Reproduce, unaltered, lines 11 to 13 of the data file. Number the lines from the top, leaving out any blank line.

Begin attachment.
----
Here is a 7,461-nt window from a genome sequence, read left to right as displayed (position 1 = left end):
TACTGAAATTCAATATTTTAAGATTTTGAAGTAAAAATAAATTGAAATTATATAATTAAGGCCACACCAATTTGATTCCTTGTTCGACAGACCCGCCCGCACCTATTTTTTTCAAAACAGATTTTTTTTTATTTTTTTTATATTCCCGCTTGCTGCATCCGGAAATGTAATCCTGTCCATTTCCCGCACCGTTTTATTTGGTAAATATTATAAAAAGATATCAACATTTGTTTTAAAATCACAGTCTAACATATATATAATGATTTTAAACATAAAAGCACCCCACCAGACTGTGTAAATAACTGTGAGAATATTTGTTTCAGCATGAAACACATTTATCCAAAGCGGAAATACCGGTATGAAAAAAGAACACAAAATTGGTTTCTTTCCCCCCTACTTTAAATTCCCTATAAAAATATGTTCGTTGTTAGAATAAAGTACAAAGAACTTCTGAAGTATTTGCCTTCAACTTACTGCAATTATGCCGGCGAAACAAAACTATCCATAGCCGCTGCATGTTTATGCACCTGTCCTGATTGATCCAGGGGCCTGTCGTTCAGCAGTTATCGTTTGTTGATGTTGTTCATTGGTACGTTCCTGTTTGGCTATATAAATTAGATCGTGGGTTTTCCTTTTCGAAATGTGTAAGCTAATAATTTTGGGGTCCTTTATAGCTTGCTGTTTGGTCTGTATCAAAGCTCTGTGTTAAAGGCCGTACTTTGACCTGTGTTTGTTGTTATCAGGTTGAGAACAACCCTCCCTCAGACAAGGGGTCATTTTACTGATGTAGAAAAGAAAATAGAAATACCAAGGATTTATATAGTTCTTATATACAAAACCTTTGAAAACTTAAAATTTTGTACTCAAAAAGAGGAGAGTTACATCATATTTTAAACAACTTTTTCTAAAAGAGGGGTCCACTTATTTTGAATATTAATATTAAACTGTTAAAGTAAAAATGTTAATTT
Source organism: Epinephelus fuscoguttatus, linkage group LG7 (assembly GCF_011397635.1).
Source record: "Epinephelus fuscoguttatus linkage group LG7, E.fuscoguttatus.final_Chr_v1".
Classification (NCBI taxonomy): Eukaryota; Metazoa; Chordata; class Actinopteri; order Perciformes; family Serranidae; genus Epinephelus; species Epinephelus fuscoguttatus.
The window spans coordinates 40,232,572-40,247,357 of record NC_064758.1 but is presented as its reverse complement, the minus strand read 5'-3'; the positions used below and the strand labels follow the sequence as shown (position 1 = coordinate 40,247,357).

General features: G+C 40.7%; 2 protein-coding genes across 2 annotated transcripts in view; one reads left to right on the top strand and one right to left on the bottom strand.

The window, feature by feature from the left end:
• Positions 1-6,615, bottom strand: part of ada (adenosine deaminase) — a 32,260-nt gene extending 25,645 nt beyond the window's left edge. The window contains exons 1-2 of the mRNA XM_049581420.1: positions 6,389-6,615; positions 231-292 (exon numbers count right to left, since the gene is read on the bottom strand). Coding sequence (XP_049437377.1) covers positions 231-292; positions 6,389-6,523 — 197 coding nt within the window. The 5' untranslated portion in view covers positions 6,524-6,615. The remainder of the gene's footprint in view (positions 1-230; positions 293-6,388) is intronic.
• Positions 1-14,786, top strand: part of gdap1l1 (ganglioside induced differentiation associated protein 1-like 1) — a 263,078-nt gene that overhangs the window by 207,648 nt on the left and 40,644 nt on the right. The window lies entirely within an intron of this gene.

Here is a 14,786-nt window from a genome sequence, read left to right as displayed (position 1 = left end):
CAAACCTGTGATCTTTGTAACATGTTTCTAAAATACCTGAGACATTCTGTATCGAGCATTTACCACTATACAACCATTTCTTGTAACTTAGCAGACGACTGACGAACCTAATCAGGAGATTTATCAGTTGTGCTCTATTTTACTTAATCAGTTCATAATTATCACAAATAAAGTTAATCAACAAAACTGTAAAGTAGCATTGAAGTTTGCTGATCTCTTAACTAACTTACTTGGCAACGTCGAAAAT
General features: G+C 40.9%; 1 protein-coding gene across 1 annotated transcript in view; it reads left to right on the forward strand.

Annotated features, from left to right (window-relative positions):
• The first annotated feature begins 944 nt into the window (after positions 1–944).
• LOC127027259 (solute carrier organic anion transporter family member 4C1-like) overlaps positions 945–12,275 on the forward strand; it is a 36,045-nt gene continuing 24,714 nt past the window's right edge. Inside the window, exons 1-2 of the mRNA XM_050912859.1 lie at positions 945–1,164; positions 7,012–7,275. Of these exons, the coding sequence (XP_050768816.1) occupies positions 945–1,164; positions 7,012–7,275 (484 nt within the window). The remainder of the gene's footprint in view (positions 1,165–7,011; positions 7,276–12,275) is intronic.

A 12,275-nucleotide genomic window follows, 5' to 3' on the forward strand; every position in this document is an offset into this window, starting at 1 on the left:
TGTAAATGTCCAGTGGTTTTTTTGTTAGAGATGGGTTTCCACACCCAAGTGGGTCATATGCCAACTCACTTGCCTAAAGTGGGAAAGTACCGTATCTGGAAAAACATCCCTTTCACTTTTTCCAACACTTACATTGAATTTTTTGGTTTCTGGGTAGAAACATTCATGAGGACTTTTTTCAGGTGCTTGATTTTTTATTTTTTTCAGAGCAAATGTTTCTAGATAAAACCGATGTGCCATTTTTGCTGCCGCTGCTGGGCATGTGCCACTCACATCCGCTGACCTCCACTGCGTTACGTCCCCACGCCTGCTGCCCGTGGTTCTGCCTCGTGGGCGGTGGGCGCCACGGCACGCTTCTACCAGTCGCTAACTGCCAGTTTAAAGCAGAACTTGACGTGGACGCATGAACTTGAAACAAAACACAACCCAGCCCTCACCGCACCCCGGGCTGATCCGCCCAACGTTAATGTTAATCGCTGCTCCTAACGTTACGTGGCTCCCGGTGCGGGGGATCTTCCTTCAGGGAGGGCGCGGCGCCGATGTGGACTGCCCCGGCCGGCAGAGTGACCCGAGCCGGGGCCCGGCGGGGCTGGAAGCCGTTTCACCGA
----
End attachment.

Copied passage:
Here is a 14,786-nt window from a genome sequence, read left to right as displayed (position 1 = left end):
CAAACCTGTGATCTTTGTAACATGTTTCTAAAATACCTGAGACATTCTGTATCGAGCATTTACCACTATACAACCATTTCTTGTAACTTAGCAGACGACTGACGAACCTAATCAGGAGATTTATCAGTTGTGCTCTATTTTACTTAATCAGTTCATAATTATCACAAATAAAGTTAATCAACAAAACTGTAAAGTAGCATTGAAGTTTGCTGATCTCTTAACTAACTTACTTGGCAACGTCGAAAAT
General features: G+C 40.9%; 1 protein-coding gene across 1 annotated transcript in view; it reads left to right on the forward strand.